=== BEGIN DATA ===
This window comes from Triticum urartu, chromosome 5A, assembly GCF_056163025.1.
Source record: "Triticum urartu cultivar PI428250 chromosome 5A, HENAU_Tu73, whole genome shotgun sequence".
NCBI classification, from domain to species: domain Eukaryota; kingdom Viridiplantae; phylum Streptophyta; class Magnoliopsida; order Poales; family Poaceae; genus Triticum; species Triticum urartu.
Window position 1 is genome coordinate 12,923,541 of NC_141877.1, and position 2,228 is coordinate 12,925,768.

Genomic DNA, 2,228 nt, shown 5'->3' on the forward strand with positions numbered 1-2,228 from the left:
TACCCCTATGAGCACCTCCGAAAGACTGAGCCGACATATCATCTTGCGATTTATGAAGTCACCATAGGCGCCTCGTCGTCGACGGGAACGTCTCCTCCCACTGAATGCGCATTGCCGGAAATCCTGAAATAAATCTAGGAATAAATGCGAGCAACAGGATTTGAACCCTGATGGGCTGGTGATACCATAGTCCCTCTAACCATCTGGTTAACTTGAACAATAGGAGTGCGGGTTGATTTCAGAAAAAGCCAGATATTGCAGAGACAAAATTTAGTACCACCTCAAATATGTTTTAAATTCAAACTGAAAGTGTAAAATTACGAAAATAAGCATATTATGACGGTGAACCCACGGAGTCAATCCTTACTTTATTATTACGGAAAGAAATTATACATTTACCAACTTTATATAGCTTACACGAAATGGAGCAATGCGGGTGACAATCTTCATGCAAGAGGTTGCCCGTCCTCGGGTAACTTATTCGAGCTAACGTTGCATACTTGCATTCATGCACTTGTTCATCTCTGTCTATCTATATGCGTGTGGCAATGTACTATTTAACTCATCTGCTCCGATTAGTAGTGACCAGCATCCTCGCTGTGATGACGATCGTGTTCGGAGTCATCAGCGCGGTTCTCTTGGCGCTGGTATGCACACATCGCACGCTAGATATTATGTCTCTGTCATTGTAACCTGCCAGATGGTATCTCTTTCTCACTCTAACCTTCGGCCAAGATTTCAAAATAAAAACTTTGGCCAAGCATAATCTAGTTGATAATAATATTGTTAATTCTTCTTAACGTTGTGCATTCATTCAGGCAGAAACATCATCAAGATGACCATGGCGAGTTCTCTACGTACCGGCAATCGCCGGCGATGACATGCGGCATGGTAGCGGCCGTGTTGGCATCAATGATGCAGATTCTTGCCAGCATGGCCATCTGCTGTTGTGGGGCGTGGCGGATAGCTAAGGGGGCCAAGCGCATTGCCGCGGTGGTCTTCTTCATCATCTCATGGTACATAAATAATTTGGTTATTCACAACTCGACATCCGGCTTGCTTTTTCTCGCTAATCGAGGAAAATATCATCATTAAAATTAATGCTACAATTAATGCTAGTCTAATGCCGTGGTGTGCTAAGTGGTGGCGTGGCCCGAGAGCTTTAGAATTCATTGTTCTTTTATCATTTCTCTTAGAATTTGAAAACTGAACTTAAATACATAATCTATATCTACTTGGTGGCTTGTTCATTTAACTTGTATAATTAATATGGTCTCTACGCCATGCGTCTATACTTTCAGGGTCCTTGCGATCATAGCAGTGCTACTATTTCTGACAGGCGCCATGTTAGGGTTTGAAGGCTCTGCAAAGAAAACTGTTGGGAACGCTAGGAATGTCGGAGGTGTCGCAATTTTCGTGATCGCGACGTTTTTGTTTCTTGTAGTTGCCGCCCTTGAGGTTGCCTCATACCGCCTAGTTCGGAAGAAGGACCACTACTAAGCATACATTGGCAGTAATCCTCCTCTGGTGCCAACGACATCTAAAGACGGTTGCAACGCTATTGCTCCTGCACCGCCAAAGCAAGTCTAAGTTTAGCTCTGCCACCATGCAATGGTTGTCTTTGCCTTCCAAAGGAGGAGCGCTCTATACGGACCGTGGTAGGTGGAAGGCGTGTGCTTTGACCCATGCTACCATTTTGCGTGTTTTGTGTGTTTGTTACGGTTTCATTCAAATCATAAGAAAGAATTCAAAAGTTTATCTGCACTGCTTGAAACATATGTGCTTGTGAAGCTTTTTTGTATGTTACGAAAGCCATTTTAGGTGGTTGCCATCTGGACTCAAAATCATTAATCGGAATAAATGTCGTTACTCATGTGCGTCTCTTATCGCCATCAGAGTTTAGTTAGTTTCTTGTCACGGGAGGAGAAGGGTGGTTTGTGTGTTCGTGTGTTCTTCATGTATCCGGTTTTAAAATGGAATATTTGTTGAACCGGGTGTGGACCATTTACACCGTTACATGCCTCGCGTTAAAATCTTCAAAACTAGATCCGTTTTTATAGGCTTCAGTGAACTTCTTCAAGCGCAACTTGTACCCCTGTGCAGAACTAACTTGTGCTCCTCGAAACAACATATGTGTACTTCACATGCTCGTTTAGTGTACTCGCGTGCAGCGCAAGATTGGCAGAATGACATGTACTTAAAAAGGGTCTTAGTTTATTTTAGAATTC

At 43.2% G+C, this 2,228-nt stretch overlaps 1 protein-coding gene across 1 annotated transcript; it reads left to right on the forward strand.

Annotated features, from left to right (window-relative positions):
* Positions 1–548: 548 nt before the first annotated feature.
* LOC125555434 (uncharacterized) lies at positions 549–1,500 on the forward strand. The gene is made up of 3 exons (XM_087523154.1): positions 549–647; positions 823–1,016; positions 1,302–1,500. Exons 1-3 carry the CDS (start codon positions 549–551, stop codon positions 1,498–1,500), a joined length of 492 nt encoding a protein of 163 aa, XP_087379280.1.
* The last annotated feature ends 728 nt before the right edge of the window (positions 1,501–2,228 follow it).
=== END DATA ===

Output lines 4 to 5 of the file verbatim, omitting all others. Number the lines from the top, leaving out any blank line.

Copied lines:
Window position 1 is genome coordinate 12,923,541 of NC_141877.1, and position 2,228 is coordinate 12,925,768.

Genomic DNA, 2,228 nt, shown 5'->3' on the forward strand with positions numbered 1-2,228 from the left: